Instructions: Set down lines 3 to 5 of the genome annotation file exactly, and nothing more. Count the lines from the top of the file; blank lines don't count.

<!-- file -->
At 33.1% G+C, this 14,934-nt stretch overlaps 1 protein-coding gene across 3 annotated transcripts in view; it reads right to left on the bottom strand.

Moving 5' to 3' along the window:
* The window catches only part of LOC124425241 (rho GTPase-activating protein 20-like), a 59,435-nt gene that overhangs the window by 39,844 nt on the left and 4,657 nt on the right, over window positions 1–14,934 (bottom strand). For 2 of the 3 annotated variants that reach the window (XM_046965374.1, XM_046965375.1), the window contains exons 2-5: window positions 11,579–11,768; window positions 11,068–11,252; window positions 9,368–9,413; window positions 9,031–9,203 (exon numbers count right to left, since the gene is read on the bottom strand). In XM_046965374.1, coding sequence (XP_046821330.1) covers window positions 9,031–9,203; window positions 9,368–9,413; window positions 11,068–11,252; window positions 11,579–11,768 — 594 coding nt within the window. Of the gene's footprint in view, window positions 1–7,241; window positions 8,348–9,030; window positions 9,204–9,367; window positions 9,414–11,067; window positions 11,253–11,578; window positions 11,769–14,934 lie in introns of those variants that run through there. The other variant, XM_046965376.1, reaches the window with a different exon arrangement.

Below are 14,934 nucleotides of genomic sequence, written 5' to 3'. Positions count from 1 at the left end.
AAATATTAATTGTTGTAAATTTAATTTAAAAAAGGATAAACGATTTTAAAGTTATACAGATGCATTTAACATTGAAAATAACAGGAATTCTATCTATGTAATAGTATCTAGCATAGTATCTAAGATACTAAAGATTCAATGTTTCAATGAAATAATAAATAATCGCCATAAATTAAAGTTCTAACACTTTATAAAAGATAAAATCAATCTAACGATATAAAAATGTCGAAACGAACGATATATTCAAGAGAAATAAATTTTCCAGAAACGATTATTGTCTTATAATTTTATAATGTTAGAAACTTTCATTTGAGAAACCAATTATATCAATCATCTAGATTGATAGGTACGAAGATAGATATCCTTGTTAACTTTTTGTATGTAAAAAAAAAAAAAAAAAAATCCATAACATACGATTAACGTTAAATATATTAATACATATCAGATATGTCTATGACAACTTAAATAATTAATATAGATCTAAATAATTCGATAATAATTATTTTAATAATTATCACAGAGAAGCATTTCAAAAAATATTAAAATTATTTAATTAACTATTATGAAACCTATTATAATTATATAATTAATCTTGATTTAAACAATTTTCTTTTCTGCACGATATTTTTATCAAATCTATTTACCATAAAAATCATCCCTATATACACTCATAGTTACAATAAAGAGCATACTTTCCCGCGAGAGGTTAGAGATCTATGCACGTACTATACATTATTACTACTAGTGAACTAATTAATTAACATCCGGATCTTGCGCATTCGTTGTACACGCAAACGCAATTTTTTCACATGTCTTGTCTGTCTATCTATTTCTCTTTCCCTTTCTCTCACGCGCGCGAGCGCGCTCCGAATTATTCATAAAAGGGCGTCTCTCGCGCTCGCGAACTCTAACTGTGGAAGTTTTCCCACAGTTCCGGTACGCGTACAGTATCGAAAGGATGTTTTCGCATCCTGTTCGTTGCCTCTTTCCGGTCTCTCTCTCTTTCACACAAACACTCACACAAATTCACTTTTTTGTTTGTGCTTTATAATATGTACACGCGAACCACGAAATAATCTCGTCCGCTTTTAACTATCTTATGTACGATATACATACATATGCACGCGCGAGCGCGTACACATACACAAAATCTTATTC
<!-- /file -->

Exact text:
* The window catches only part of LOC124425241 (rho GTPase-activating protein 20-like), a 59,435-nt gene that overhangs the window by 39,844 nt on the left and 4,657 nt on the right, over window positions 1–14,934 (bottom strand). For 2 of the 3 annotated variants that reach the window (XM_046965374.1, XM_046965375.1), the window contains exons 2-5: window positions 11,579–11,768; window positions 11,068–11,252; window positions 9,368–9,413; window positions 9,031–9,203 (exon numbers count right to left, since the gene is read on the bottom strand). In XM_046965374.1, coding sequence (XP_046821330.1) covers window positions 9,031–9,203; window positions 9,368–9,413; window positions 11,068–11,252; window positions 11,579–11,768 — 594 coding nt within the window. Of the gene's footprint in view, window positions 1–7,241; window positions 8,348–9,030; window positions 9,204–9,367; window positions 9,414–11,067; window positions 11,253–11,578; window positions 11,769–14,934 lie in introns of those variants that run through there. The other variant, XM_046965376.1, reaches the window with a different exon arrangement.

Below are 14,934 nucleotides of genomic sequence, written 5' to 3'. Positions count from 1 at the left end.
AAATATTAATTGTTGTAAATTTAATTTAAAAAAGGATAAACGATTTTAAAGTTATACAGATGCATTTAACATTGAAAATAACAGGAATTCTATCTATGTAATAGTATCTAGCATAGTATCTAAGATACTAAAGATTCAATGTTTCAATGAAATAATAAATAATCGCCATAAATTAAAGTTCTAACACTTTATAAAAGATAAAATCAATCTAACGATATAAAAATGTCGAAACGAACGATATATTCAAGAGAAATAAATTTTCCAGAAACGATTATTGTCTTATAATTTTATAATGTTAGAAACTTTCATTTGAGAAACCAATTATATCAATCATCTAGATTGATAGGTACGAAGATAGATATCCTTGTTAACTTTTTGTATGTAAAAAAAAAAAAAAAAAAATCCATAACATACGATTAACGTTAAATATATTAATACATATCAGATATGTCTATGACAACTTAAATAATTAATATAGATCTAAATAATTCGATAATAATTATTTTAATAATTATCACAGAGAAGCATTTCAAAAAATATTAAAATTATTTAATTAACTATTATGAAACCTATTATAATTATATAATTAATCTTGATTTAAACAATTTTCTTTTCTGCACGATATTTTTATCAAATCTATTTACCATAAAAATCATCCCTATATACACTCATAGTTACAATAAAGAGCATACTTTCCCGCGAGAGGTTAGAGATCTATGCACGTACTATACATTATTACTACTAGTGAACTAATTAATTAACATCCGGATCTTGCGCATTCGTTGTACACGCAAACGCAATTTTTTCACATGTCTTGTCTGTCTATCTATTTCTCTTTCCCTTTCTCTCACGCGCGCGAGCGCGCTCCGAATTATTCATAAAAGGGCGTCTCTCGCGCTCGCGAACTCTAACTGTGGAAGTTTTCCCACAGTTCCGGTACGCGTACAGTATCGAAAGGATGTTTTCGCATCCTGTTCGTTGCCTCTTTCCGGTCTCTCTCTCTTTCACACAAACACTCACACAAATTCACTTTTTTGTTTGTGCTTTATAATATGTACACGCGAACCACGAAATAATCTCGTCCGCTTTTAACTATCTTATGTACGATATACATACATATGCACGCGCGAGCGCGTACACATACACAAAATCTTATTC